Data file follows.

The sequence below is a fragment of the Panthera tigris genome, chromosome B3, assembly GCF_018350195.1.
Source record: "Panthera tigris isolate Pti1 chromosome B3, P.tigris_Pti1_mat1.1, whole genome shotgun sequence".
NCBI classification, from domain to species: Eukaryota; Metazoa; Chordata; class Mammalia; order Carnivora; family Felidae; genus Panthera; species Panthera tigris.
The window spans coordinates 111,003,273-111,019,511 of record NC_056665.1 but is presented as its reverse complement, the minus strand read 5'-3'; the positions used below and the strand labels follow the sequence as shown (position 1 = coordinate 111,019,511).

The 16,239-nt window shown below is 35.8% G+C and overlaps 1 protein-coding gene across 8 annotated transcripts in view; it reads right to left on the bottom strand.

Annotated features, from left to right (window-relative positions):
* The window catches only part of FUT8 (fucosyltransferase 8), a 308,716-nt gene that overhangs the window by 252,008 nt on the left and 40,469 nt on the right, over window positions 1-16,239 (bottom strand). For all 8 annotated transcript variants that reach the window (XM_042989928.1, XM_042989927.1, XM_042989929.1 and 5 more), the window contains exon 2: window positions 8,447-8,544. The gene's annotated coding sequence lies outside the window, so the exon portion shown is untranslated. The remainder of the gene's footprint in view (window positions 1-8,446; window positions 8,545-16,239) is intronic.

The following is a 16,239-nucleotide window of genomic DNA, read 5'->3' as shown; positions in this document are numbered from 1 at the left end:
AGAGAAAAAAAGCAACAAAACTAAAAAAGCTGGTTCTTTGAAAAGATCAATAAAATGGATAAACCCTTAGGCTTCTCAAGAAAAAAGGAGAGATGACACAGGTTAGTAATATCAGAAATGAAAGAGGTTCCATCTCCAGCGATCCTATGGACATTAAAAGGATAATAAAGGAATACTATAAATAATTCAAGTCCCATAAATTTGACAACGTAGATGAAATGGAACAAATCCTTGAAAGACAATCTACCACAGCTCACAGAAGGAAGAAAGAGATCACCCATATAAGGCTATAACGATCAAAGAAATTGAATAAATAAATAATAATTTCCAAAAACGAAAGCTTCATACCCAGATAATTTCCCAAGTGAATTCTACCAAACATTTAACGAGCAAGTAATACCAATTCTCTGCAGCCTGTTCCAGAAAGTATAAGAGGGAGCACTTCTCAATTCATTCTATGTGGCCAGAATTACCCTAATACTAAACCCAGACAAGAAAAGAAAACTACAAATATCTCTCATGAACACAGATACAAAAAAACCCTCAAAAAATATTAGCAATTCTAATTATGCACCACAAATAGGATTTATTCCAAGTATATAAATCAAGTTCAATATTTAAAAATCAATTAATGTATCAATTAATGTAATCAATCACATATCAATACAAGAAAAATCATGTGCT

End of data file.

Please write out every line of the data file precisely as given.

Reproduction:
The sequence below is a fragment of the Panthera tigris genome, chromosome B3, assembly GCF_018350195.1.
Source record: "Panthera tigris isolate Pti1 chromosome B3, P.tigris_Pti1_mat1.1, whole genome shotgun sequence".
NCBI classification, from domain to species: Eukaryota; Metazoa; Chordata; class Mammalia; order Carnivora; family Felidae; genus Panthera; species Panthera tigris.
The window spans coordinates 111,003,273-111,019,511 of record NC_056665.1 but is presented as its reverse complement, the minus strand read 5'-3'; the positions used below and the strand labels follow the sequence as shown (position 1 = coordinate 111,019,511).

The 16,239-nt window shown below is 35.8% G+C and overlaps 1 protein-coding gene across 8 annotated transcripts in view; it reads right to left on the bottom strand.

Annotated features, from left to right (window-relative positions):
* The window catches only part of FUT8 (fucosyltransferase 8), a 308,716-nt gene that overhangs the window by 252,008 nt on the left and 40,469 nt on the right, over window positions 1-16,239 (bottom strand). For all 8 annotated transcript variants that reach the window (XM_042989928.1, XM_042989927.1, XM_042989929.1 and 5 more), the window contains exon 2: window positions 8,447-8,544. The gene's annotated coding sequence lies outside the window, so the exon portion shown is untranslated. The remainder of the gene's footprint in view (window positions 1-8,446; window positions 8,545-16,239) is intronic.

The following is a 16,239-nucleotide window of genomic DNA, read 5'->3' as shown; positions in this document are numbered from 1 at the left end:
AGAGAAAAAAAGCAACAAAACTAAAAAAGCTGGTTCTTTGAAAAGATCAATAAAATGGATAAACCCTTAGGCTTCTCAAGAAAAAAGGAGAGATGACACAGGTTAGTAATATCAGAAATGAAAGAGGTTCCATCTCCAGCGATCCTATGGACATTAAAAGGATAATAAAGGAATACTATAAATAATTCAAGTCCCATAAATTTGACAACGTAGATGAAATGGAACAAATCCTTGAAAGACAATCTACCACAGCTCACAGAAGGAAGAAAGAGATCACCCATATAAGGCTATAACGATCAAAGAAATTGAATAAATAAATAATAATTTCCAAAAACGAAAGCTTCATACCCAGATAATTTCCCAAGTGAATTCTACCAAACATTTAACGAGCAAGTAATACCAATTCTCTGCAGCCTGTTCCAGAAAGTATAAGAGGGAGCACTTCTCAATTCATTCTATGTGGCCAGAATTACCCTAATACTAAACCCAGACAAGAAAAGAAAACTACAAATATCTCTCATGAACACAGATACAAAAAAACCCTCAAAAAATATTAGCAATTCTAATTATGCACCACAAATAGGATTTATTCCAAGTATATAAATCAAGTTCAATATTTAAAAATCAATTAATGTATCAATTAATGTAATCAATCACATATCAATACAAGAAAAATCATGTGCT